The United Nations on Sunday released a special report expressing concerns over what it called recent "deliberate attacks" against health care workers and facilities in Afghanistan during the COVID-19 pandemic.
The U.N. Assistance Mission in Afghanistan, or UNAMA, said it documented 12 incidents of deliberate acts of violence between March 11 to May 23.
The report said eight of the incidents were carried out by Taliban insurgents while three incidents were attributed to the Afghan security forces.
The most horrific attack on a maternity ward last month at a Kabul hospital that killed 24 people, remains unsolved.
"At a time when an urgent humanitarian response was required to protect every life in Afghanistan, both the Taliban and Afghan national security forces carried out deliberate acts of violence that undermined healthcare operations," said Deborah Lyons, the Secretary-General’s Special Representative for Afghanistan and head of UNAMA. "There is no excuse for such actions; the safety and well-being of the civilian population must be a priority."
Following the attack on the Kabul maternity hospital, Doctors Without Borders decided last week to end its operations in Kabul. The international charity, also known by its French acronym MSF, said it would keep its other programs in Afghanistan running, but did not go into details. The attack at the maternity hospital set off an hourslong shootout with Afghan police and also left more than a dozen people wounded. The hospital in Dashti Barchi, a mostly Shiite neighborhood, was the Geneva-based group’s only project in the Afghan capital.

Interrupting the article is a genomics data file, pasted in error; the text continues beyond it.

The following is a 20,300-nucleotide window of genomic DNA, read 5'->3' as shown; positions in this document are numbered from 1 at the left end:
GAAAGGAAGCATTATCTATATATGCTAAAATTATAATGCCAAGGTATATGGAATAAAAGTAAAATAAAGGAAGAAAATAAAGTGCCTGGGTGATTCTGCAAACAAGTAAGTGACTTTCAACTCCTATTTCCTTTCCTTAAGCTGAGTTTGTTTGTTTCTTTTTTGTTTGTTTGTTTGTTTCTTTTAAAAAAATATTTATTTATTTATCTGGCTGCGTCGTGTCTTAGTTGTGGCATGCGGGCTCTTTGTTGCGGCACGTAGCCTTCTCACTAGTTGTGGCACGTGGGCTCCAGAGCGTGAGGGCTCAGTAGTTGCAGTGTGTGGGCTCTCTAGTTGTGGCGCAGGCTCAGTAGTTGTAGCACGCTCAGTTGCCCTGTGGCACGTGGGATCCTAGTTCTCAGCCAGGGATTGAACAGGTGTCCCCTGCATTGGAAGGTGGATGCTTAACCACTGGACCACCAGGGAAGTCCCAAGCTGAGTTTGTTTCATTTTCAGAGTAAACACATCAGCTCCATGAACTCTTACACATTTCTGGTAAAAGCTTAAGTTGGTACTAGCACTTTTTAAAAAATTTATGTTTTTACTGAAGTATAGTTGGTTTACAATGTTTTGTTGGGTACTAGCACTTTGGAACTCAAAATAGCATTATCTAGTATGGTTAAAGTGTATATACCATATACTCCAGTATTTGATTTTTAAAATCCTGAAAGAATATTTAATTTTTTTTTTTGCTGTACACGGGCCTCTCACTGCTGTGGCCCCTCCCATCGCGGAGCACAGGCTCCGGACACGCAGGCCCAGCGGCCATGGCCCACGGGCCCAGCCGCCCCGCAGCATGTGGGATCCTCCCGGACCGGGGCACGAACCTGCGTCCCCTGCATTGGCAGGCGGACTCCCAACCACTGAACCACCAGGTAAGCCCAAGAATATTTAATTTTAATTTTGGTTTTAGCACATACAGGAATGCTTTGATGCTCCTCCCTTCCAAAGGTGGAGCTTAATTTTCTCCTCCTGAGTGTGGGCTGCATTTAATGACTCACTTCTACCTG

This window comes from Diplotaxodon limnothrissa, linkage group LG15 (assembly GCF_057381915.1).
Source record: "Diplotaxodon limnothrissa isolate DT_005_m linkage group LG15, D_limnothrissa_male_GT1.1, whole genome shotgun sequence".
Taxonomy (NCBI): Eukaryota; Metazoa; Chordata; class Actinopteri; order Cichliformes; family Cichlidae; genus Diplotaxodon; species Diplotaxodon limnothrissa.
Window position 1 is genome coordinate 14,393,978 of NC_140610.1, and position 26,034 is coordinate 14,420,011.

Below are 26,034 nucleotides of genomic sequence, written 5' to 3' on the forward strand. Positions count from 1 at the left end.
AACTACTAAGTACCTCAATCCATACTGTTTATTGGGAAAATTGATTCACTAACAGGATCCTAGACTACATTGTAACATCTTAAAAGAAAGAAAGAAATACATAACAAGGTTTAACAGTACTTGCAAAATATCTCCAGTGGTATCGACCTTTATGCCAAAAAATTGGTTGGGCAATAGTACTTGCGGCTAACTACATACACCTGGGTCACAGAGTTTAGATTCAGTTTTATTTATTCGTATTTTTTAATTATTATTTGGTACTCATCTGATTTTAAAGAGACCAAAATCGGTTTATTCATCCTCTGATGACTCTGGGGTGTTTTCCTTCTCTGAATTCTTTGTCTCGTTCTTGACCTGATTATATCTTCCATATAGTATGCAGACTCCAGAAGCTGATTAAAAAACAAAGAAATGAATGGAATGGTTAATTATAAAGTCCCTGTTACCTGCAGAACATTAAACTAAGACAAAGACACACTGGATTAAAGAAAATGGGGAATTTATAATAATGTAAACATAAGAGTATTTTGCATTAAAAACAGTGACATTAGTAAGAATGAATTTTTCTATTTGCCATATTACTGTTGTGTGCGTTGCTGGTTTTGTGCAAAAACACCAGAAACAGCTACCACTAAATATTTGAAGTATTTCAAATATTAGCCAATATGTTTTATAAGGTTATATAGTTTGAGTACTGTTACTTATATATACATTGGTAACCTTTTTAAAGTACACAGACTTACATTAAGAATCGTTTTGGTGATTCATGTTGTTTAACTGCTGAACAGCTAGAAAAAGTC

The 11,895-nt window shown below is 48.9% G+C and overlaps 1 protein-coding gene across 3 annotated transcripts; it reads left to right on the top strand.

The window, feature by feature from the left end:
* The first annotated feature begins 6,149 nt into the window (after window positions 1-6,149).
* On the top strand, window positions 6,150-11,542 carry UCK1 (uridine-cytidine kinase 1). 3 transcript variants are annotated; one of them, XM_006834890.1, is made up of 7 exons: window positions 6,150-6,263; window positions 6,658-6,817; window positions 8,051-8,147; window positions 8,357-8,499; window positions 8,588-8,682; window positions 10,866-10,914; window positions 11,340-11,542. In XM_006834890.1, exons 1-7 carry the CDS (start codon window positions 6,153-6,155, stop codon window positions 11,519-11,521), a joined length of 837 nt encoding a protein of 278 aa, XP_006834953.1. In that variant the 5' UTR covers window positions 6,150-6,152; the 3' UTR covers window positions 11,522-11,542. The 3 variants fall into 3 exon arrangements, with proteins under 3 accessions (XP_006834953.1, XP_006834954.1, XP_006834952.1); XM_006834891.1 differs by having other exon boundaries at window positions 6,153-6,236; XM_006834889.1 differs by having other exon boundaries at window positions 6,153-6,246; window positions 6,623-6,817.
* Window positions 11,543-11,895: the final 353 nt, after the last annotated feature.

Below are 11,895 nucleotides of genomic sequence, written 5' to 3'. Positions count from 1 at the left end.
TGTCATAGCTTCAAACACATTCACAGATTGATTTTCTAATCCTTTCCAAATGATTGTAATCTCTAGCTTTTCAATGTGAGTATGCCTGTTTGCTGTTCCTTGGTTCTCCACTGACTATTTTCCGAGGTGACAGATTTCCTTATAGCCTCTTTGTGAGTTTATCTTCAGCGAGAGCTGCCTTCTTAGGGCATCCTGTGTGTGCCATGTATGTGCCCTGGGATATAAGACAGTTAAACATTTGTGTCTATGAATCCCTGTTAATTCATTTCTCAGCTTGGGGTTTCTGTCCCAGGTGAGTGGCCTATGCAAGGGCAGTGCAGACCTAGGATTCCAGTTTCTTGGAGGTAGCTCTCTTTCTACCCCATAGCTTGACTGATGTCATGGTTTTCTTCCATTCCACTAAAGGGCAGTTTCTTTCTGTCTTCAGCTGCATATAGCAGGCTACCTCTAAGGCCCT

The Taliban promptly denied involvement in the May 12 attack, whose victims included two infants, nurses and several young mothers. The U.S. said it bore all the hallmarks of the Islamic State group’s affiliate in Afghanistan and that the attack targeted the country’s minority Shiites in a neighborhood of Kabul that Daesh militants have repeatedly attacked in the past.
The U.N. report emphasized that deliberate acts of violence against healthcare facilities, including hospitals and related personnel, are prohibited under international humanitarian law and constitute war crimes.
"Perpetrating targeted attacks on healthcare during the COVID-19 pandemic, a time when health resources are already stretched and of critical importance to the civilian population, is particularly reprehensible," said Fiona Frazer, UNAMA chief of Human Rights.
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